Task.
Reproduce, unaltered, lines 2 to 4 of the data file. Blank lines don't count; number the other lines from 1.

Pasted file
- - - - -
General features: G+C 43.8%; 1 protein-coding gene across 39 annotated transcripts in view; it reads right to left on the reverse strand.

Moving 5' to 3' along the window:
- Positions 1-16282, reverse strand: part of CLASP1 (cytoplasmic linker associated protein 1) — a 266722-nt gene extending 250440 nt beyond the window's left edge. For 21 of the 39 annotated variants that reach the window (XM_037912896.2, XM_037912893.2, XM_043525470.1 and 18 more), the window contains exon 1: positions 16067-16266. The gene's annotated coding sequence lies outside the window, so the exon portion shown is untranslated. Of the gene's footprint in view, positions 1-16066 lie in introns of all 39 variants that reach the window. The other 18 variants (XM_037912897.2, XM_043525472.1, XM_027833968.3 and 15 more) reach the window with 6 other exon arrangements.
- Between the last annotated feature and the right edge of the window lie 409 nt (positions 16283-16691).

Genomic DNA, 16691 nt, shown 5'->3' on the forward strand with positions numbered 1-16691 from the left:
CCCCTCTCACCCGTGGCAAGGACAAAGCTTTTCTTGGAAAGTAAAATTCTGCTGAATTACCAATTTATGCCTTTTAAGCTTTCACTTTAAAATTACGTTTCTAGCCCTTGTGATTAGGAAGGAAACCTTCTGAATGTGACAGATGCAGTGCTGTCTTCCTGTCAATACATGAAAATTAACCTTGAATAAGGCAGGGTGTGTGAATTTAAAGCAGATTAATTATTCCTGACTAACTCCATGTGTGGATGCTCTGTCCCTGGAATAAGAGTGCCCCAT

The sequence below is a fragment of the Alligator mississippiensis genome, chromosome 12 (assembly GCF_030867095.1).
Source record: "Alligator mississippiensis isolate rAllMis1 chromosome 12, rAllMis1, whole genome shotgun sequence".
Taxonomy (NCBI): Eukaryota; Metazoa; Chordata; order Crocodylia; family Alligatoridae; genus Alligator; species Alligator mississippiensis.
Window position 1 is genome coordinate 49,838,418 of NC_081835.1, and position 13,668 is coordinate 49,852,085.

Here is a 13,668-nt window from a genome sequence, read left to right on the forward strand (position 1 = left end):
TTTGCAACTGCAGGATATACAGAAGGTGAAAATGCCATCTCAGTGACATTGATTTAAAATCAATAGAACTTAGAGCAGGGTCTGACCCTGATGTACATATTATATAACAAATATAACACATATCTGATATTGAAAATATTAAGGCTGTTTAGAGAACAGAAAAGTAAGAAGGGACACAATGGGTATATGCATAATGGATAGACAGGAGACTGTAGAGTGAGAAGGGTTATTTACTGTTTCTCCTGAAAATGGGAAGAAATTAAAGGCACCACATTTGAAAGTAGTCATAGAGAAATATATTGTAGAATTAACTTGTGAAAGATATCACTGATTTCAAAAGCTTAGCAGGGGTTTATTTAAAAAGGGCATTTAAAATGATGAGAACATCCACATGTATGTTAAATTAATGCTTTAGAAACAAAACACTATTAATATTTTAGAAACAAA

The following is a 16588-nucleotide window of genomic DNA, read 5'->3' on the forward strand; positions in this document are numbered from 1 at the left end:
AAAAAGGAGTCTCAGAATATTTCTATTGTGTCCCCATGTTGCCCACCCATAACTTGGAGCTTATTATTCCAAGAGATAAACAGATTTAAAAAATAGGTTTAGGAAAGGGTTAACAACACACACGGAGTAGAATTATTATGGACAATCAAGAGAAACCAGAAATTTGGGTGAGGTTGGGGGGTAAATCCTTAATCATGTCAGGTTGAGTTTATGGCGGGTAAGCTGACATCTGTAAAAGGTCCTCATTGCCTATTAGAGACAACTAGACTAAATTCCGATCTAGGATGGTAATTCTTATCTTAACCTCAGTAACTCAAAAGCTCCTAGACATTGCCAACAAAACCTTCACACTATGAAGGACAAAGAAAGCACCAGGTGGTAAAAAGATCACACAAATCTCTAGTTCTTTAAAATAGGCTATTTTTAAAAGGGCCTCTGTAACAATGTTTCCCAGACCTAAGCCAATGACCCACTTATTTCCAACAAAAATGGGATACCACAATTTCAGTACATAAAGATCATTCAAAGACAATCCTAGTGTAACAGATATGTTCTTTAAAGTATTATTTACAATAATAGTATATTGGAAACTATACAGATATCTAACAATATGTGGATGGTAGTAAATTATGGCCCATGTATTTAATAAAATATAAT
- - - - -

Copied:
Moving 5' to 3' along the window:
- Positions 1-16282, reverse strand: part of CLASP1 (cytoplasmic linker associated protein 1) — a 266722-nt gene extending 250440 nt beyond the window's left edge. For 21 of the 39 annotated variants that reach the window (XM_037912896.2, XM_037912893.2, XM_043525470.1 and 18 more), the window contains exon 1: positions 16067-16266. The gene's annotated coding sequence lies outside the window, so the exon portion shown is untranslated. Of the gene's footprint in view, positions 1-16066 lie in introns of all 39 variants that reach the window. The other 18 variants (XM_037912897.2, XM_043525472.1, XM_027833968.3 and 15 more) reach the window with 6 other exon arrangements.
- Between the last annotated feature and the right edge of the window lie 409 nt (positions 16283-16691).